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01 Jan 2020
Adam Bate

Travel cancellation cover - be insured at the right time


An airport departure board showing all flights are cancelled

Learn about how cancellation cover can help you if you run into a problem before you go on holiday.

Cancellation cover is often included as standard in travel insurance policies, but the level of holiday cancellation cover can vary with each insurer.

In general, insurers provide you with a set amount of money that covers you for such situations – usually between £1,000 and £5,000 per person on the policy. Examples of when this can be used include:

  • Accommodation – should you need to pay out for a hotel stay in the event of a cancellation.

  • Excursions – if you’ve already paid for an activity on your holiday that has now been cancelled.

  • Illness or injury – so long as it’s not self-inflicted. It may also be applicable to an illness of a relative, depending on what your policy states.

  • Events out of your control – these include natural disasters, a serious incident at home (e.g. a fire at home) or another similar accident.

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What isn't covered by a cancellation policy?

There are certain circumstances that won’t be covered by your policy, which include:

  • Any pre-existing medical conditions that weren’t declared when initially taking out your policy.

  • Any incidents that you knew about beforehand, such as a long-term illness of one of your close relatives.

  • Any other reason where you’d take out insurance with a pre-meditated intent to make a claim.

In all instances you’d be required to provide substantial evidence to support your claim. The more detail you can provide the easier it will be for insurers to help you with your claim.


Things to consider

It’s important to remember there are different conditions depending on which policy you’re taking out.

A single-trip policy tends to cover you straight away, so any cancellations or issues that occur would likely covered straight away

An annual or multi-trip policy only begins to cover you on the day you agree to – for many this could be the first day of your holiday.

In these cases, you won’t be able to reap the benefits of cancellation cover before your holiday.

Arranging your cancellation cover sooner rather than leaving it at the last minute can make sure you’re covered for any issues that happen before you go on your holiday.

This will also help with the legitimacy of any claims you do make with your insurer.


Flight cancellation – what are my rights?

Usually insurers don’t provide you with assistance for instances where your flight is cancelled.

This is because your airline will be your first port of call for when such issues arise and they should provide you with the advice and cover you need.

It then depends on the airline and which country you're in.


Within the EU

If you are flying with an airline based in the EU and are held up in an airport in an EU country you're entitled to either a refund or a rerouted flight to your planned destination.

The UK leaving the EU hasn't changed this. For more information, visit GOV.UK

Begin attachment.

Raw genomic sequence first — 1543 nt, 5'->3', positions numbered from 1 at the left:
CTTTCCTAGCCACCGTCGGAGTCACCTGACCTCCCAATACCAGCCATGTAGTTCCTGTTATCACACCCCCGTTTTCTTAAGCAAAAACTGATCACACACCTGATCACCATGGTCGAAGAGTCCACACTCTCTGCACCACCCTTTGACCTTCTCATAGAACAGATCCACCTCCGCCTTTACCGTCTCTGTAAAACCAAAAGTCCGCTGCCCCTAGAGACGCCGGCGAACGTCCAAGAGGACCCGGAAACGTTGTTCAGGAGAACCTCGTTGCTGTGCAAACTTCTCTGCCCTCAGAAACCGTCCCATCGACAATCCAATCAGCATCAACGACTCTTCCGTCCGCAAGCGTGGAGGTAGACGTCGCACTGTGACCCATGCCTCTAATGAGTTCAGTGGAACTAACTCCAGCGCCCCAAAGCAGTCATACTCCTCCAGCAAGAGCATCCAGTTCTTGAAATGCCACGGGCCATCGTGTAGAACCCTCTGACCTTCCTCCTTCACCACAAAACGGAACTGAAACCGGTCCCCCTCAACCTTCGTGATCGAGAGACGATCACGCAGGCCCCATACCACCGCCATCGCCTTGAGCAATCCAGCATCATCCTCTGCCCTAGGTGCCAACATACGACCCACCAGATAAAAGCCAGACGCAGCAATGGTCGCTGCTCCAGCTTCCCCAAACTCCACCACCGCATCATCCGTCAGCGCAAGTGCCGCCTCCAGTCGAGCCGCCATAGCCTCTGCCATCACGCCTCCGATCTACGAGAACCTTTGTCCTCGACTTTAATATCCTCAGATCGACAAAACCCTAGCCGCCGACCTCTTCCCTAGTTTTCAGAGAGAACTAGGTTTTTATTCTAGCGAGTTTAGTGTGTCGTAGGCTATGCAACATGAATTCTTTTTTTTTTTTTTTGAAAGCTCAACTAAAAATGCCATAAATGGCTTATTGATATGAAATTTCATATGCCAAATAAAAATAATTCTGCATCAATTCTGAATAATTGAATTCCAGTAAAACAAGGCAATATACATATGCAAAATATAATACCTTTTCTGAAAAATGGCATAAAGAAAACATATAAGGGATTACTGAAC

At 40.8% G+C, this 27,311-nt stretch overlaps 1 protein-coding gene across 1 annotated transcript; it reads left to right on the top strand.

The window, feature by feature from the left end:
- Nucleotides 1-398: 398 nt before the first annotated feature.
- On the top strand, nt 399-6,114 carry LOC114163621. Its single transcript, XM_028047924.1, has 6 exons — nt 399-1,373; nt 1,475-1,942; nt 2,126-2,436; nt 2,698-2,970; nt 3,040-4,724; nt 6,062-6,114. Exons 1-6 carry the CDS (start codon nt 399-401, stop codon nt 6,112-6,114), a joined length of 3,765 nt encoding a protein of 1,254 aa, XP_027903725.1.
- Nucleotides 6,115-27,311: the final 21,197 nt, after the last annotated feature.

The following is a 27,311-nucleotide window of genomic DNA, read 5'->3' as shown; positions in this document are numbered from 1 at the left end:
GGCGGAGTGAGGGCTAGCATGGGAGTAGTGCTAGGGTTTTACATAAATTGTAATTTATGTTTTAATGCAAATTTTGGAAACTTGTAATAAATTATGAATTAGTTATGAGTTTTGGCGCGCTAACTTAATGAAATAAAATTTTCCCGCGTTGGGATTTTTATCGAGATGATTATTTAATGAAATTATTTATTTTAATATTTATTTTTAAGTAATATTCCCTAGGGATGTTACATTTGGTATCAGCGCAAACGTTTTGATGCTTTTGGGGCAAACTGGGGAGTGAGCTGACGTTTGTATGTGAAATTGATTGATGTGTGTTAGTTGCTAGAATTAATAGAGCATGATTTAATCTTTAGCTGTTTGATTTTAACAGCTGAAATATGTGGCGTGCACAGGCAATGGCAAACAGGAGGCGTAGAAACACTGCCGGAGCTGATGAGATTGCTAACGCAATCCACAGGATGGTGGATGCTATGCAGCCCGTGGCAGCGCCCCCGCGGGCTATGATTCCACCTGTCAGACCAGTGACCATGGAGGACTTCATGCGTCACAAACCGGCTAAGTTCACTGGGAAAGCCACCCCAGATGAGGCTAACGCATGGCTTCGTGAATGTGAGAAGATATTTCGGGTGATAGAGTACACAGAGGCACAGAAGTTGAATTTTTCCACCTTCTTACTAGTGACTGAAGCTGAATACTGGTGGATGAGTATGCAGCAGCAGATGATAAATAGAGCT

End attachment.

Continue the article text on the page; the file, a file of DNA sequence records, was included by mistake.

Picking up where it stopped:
What you're entitled to may depend on how long you've been delayed and how far you are from your destination.


Not within the EU

Similarly to if you were travelling within the EU, you could still claim compensation if:

  • Your flight, or connecting flight, has been delayed for more than three hours.

  • The delay or cancellation of the flight was at the fault of the airline.

  • The flights you booked were single bookings.

For example, you might be covered if you were flying to Los Angeles from London with a planned layover in Dublin and your flight was delayed or cancelled.


How to appeal

If you feel you've been unfairly represented in an unresolved complaint with your airline, you have the right to appeal it.

You can contact the Civil Aviation Authority if you feel like you are not receiving what you should be entitled to. There are two options:

  • Contact the Civil Aviation Authority (CAA) – file a complaint to the CAA if the airline or airport involved is not a member of an approved ADR body.

  • Conduct an “alternative dispute resolution” (ADR) – if your airline or airport is a part of an ADR body you can use their service to resolve a dispute without going to court.


What am I entitled to if my flight is delayed or cancelled?

Should your flight be delayed, rerouted or cancelled you're entitled to certain requirements from your airline including:

  • Food or drink – usually in the form of vouchers from suppliers found in the departure lounge.

  • Access to phone calls and wi-fi – internet access may not be readily available in the airport you’re stuck in, but you should be able to call family members or friends.

  • Accommodation – should you be staying overnight waiting for your next flight. This also includes transport from the airport to the hotel and vice versa.


In summary

Be sure to check what you’ll be covered for when taking out a travel insurance policy and what you are not covered for. You may find you’re not covered for certain circumstances, but you may be able to claim compensation from your airline.


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